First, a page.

What is an HMO?
A house in multiple occuption (HMO) is a property (house or flat) which is let out to 3 or more tenants, who form 2 or more households and who share a living room, kitchen, bathroom or toilet. The property must be the tenants only or main residence.
Houses in multiple occupation provide valuable much needed accommodation but can also be amongst the most hazardous places to live. Various pieces of legislation have been produced to ensure that the standards of HMO's are maintained to ensure the safety of the tenants. HMO's may also be assesssed under the Housing Health and Safety Rating System (HHSRS).
Management of HMO regulations
All properties meeting the above HMO definition need to ensure that they comply with the Management of Houses in Multiple Occupation Regulations 2006. These regulations, produced by the government, require anyone who manages an HMO observes proper standards of repair, cleanliness and maintenance throughout the property.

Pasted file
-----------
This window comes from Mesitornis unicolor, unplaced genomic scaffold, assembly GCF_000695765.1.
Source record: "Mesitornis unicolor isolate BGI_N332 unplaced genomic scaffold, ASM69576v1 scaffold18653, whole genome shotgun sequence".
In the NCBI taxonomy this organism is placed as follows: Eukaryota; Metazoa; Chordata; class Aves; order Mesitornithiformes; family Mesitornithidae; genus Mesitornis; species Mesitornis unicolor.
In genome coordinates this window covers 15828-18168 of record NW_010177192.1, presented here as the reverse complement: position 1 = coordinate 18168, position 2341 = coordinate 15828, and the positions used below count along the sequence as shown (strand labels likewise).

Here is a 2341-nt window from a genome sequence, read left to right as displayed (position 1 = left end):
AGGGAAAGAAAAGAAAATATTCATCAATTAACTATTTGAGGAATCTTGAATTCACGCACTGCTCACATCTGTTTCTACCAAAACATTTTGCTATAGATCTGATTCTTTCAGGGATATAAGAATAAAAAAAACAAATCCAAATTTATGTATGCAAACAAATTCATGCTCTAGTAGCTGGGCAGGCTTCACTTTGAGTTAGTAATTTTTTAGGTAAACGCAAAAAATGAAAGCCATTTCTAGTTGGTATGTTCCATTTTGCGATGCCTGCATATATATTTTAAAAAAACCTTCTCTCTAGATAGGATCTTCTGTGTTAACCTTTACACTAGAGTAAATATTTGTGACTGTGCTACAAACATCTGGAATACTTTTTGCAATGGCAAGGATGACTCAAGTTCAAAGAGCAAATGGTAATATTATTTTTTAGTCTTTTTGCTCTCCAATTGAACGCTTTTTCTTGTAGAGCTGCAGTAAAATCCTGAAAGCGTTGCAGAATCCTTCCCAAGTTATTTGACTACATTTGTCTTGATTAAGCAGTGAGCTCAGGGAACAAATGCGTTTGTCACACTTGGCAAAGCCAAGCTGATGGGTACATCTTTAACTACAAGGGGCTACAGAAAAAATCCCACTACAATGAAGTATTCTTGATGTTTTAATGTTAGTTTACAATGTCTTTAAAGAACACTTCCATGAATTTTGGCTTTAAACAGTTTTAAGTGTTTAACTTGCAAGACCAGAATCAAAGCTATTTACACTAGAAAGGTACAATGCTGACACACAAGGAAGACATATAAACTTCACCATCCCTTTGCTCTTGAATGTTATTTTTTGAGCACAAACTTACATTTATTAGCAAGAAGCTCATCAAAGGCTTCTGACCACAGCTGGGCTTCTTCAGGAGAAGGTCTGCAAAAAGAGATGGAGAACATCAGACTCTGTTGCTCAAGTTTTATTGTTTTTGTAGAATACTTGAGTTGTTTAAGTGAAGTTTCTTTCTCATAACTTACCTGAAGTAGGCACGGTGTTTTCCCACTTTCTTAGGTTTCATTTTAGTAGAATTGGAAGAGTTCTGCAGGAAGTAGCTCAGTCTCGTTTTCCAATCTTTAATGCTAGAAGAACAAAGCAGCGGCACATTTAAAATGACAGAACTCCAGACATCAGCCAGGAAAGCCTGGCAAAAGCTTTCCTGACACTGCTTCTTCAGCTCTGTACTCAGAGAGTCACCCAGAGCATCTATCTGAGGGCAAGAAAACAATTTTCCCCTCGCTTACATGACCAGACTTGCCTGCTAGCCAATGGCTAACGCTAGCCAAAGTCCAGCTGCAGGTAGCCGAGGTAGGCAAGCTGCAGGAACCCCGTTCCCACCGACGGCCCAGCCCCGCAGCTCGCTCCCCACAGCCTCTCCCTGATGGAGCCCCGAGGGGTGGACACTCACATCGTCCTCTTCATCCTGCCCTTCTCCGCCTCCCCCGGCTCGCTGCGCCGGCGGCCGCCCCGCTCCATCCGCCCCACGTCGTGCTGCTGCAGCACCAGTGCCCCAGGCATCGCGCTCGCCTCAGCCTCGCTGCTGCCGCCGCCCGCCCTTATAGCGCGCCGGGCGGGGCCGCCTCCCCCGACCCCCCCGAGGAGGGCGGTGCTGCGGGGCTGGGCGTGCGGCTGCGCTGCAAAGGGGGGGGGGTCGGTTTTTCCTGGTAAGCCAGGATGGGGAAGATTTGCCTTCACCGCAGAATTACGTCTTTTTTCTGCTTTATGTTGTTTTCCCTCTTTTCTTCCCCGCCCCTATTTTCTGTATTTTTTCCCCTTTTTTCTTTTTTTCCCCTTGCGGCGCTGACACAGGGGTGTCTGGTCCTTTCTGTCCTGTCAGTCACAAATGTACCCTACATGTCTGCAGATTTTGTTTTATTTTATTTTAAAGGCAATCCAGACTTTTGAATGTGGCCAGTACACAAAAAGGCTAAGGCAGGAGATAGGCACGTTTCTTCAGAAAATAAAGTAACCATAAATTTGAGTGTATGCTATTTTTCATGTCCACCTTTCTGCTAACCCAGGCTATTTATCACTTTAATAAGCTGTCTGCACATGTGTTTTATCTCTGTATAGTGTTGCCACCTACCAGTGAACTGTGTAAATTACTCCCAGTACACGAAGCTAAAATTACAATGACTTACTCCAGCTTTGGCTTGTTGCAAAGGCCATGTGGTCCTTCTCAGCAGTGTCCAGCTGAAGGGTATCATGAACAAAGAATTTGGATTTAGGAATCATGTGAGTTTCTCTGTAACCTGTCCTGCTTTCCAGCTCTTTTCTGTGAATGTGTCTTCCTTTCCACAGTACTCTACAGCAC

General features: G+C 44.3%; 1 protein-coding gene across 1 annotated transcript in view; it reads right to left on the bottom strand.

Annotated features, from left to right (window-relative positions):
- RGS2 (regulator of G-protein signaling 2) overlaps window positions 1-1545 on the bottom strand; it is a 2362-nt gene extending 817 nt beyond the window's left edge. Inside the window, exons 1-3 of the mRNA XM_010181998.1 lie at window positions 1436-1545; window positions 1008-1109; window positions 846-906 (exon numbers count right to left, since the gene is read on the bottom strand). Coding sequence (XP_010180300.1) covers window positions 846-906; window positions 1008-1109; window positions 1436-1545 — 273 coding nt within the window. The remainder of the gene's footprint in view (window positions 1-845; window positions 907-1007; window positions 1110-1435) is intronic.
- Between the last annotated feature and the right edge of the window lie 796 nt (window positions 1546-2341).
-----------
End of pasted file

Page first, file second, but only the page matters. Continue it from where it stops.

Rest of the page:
In addition, some HMOs will also require a licence from the council if the property meets the following criteria:
- occupied by five or more people, forming two or more households; AND
- tenants share facilities such as kitchen or bathrooms
Purpose built flats will also come within the definition, where there are up to two flats in the block and one or both of the flats are occupied by five or more persons in two or more separate households. This will apply regardless of whether the block is above or below commercial premises. This will bring certain flats above shops on high streets within mandatory licensing as well as small blocks of flats which are not connected to commercial premises.
It is the individual HMO that is required to be licensed and not the building within which the HMO is situated. This means that where a building has two flats and each is occupied by 5 persons living in 2 or more hosueholds, each flat will require a separatte HMO licence.
Housing health and safety rating system
Housing standards may also be assessed in HMOs using the housing health and safety rating system and the council may require work to be carried out if any serious ‘category 1’ hazards are identified.